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You wouldn't believe that the scenic Radnor Lake State Park exists within the city limits of Nashville, TN, but this extensive nature area provides the perfect escape from the city. The park contains a beautiful, large lake, woodland trails, and an abundance of wildlife. There is a huge range of educational programs led by knowledgeable guides, and the accessible trails mean that everyone is welcome to enjoy it.
Radnor Lake State Park covers 1369 acres, meaning there is plenty of room for everyone to enjoy the facilities in this Class II Natural Area. Nature enthusiasts rent an RV in Davidson County year after year and stay in the surrounding towns such as Brentwood and Franklin, or in the city of Nashville.
People come from miles around and take part in bird watching and nature viewing when camping with an RV at Radnor Lake State Park. Owls, herons, and a range of waterfowl are all in abundance here, so be sure to pack a pair of binoculars. During the spring and summer months, the floors are covered with hundreds of varieties of wildflower, while fungi, ferns, trees, and other plants make up the diverse ecosystems all year round. If you want to learn more about the park, then take part in one of the many rangers led programs.
The park has some of the highest hills in the region, making for some great hiking adventures when camping at Radnor Lake State Park. Dam Walkway is one of the easiest hikes at just 0.2 miles long. It follows a gravel pathway offering stunning views of the lake. The longest trail in the park is the Garnier Ridge Trail at 1.65 miles, and the trail takes you up to the top of the ridge with some beautiful views along the way. Otter Creek Road is the only trail on which dogs and bikes are permitted, while other noteworthy routes include Spillway and South Cove Trail.
Stop by the Walter Criley Visitor Center, the best place to head if you're a first time visitor. You'll be able to learn more about the nature and the history of the state park, pick up some trail maps and talk to some of the knowledgeable staff. It is also here that most of the ranger-led environmental education programs take place.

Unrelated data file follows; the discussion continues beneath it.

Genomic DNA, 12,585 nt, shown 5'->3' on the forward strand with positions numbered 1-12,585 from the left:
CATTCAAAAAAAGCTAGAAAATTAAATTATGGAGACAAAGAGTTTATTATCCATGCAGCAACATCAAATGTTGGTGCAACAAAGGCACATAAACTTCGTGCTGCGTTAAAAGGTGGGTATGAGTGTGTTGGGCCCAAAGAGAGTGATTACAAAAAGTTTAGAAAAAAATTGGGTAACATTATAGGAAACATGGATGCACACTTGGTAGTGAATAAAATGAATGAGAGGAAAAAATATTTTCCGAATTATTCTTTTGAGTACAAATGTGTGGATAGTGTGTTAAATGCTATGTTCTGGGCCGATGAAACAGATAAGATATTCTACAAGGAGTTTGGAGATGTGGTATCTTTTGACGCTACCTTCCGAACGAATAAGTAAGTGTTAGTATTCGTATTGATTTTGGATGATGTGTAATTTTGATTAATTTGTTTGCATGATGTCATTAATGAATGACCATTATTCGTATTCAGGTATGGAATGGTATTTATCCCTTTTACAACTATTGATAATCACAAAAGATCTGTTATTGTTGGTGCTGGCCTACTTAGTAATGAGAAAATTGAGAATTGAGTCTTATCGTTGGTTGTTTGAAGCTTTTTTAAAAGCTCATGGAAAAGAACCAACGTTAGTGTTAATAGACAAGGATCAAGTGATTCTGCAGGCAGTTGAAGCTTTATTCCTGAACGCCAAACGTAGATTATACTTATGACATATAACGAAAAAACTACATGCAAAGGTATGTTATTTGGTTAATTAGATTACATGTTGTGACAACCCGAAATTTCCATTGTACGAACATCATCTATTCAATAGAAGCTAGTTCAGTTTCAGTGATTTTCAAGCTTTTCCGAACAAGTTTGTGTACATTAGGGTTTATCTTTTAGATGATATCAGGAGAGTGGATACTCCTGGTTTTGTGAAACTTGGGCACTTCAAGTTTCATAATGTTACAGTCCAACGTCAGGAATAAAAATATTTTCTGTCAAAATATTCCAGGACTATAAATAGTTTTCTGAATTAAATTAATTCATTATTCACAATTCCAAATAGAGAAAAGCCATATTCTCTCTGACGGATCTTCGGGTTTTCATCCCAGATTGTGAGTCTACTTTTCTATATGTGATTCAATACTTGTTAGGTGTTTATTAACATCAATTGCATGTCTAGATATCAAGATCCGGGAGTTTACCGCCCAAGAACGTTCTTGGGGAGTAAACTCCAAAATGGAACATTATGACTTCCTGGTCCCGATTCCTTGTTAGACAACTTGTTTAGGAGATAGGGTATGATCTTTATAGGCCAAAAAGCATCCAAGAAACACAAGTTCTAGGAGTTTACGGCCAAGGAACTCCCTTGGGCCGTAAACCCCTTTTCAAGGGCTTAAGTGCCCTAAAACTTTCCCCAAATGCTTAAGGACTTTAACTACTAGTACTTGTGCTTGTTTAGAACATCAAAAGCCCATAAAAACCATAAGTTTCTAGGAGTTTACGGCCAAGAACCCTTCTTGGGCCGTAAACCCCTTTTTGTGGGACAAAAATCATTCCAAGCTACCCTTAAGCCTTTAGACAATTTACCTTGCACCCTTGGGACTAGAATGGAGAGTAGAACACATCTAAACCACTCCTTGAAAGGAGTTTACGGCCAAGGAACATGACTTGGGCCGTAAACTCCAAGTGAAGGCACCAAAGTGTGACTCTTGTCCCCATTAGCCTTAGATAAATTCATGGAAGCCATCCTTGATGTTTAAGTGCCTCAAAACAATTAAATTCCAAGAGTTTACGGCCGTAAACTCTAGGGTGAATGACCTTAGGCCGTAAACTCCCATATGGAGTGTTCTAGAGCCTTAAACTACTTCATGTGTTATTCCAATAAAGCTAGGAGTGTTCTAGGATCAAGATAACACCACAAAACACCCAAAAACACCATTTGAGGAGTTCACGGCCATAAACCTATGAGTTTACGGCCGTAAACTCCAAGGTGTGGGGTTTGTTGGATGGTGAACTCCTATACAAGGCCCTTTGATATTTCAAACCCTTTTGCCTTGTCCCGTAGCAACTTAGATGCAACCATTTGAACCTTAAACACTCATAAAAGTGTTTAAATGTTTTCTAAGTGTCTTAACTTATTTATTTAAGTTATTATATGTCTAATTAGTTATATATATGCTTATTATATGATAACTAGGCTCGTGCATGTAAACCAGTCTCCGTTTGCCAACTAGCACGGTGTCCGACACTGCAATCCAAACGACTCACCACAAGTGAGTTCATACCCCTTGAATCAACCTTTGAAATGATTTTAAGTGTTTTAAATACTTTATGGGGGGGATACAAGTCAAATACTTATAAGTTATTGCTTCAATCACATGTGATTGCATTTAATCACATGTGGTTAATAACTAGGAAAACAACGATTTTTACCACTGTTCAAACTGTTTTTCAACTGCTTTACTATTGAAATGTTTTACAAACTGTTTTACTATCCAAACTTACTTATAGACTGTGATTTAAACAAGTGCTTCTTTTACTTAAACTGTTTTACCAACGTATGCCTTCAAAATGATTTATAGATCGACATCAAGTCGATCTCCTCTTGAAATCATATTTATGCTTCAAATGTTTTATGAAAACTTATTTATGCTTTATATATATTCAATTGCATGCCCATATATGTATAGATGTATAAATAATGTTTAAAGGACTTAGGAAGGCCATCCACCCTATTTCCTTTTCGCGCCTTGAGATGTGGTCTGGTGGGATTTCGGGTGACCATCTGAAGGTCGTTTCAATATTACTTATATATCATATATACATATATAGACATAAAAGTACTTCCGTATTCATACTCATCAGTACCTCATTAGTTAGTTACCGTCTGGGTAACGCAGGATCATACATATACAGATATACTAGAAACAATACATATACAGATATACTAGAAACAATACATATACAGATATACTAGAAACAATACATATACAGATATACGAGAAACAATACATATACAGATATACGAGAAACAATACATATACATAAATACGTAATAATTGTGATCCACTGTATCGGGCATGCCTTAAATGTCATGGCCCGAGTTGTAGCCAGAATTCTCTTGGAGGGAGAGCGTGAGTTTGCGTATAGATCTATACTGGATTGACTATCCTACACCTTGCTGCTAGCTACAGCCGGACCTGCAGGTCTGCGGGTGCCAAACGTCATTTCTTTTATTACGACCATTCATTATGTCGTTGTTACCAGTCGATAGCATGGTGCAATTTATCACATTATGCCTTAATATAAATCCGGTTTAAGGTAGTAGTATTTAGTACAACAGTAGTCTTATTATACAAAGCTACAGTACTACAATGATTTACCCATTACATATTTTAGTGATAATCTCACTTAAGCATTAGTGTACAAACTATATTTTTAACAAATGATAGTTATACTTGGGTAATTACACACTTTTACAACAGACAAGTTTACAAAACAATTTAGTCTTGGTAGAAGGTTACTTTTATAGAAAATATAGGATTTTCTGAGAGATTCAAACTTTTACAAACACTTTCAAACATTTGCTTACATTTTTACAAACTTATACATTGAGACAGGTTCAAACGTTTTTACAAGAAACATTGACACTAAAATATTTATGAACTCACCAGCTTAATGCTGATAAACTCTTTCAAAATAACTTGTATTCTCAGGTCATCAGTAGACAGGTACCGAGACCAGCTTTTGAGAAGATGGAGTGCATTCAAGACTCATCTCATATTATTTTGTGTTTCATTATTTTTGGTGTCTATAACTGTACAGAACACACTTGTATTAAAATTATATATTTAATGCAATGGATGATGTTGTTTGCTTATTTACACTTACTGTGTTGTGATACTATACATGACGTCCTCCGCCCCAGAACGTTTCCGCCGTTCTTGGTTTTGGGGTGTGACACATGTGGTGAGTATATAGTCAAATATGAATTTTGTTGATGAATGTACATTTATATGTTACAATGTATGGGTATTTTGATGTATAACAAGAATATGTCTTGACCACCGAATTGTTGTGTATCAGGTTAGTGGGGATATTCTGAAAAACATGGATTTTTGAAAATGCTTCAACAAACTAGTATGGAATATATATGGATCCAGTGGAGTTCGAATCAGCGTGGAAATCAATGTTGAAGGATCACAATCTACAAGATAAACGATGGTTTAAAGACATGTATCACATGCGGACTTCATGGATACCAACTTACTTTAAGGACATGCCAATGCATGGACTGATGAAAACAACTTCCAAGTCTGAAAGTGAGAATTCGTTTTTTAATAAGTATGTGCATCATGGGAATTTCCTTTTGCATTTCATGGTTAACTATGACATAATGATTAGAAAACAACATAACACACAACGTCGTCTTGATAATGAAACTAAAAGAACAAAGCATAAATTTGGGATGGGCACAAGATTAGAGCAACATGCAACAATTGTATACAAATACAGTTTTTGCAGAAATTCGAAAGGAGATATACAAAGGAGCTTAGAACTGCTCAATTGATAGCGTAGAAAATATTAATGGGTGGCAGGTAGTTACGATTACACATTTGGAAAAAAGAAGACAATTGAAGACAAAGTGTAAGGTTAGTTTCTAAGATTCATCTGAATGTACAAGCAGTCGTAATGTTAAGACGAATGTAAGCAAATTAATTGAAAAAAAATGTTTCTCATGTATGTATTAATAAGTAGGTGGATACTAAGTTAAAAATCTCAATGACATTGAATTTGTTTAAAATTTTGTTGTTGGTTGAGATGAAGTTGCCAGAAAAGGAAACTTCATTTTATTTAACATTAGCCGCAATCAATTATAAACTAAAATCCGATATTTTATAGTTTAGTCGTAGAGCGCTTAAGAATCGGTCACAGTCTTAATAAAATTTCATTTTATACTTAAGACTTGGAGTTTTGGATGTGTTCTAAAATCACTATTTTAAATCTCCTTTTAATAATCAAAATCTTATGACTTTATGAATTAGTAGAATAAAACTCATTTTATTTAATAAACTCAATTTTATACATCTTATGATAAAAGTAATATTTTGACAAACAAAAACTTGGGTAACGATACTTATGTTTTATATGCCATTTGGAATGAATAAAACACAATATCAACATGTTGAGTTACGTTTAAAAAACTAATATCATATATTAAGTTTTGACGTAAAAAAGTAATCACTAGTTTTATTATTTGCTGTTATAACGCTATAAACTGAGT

Campers RV Park is very close to both the park and city, making it a great spot to camp in an RV near Nashville. All sites are full hook-ups with either 30 or 50-amp connections and rent by the day, week, or month. There are also hot showers, a laundry room, free WiFi, and a playground. There are also some pet-friendly sites so that your dog doesn't have to be left at home when on your camping adventure.
Head to the other side of Nashville for a luxurious motorhome camping experience at Trinity RV Park. This park is dotted with trees for both shade and privacy, and all sites come with a power supply pedestal and include sewer and water hook-ups. With paved roads and sites, it is an easily accessible site. The only downside is that there is no bathhouse on-site, so full hookups are necessary.
Animal lovers will enjoy a trip to Nashville Zoo, home to hundreds of animals from all over the globe. There are more than 2764 animals in the zoo, covering 365 different species. Throughout the year it plays host to a huge range of events, and there is also the option of taking part in one of the unique experiences, such as feeding and close animal encounters. The Grassmere Historic Home sits centrally in the zoo, and the Wilderness Express Train and Wild Animal Carousel are both favorite visitor attractions.
No matter if you are a music lover or not, Nashville campers should not miss a trip to the Music Hall of Fame. Located on Music Mile, it is a landmark tribute to all who have contributed to the music industry within the city, either through song or other music collaboration, across all genres. You can and see the stars while learning more about the Nashville music industry. If you are camping at the right time, you may be able to attend one of the free induction ceremonies.
Cheekwood Estate and Garden will make you feel as though you are royalty as you walk the grounds and admire the architecture of this impressive building. Once the family home of Mable and Leslie Cheek, this 1930s Georgian Mansion and 55 acres of cultivated gardens are now open to the public as a botanic garden and museum. Many of the rooms inside the house have been resorted to showcase their original furnishings, while others have been converted into impressive art galleries.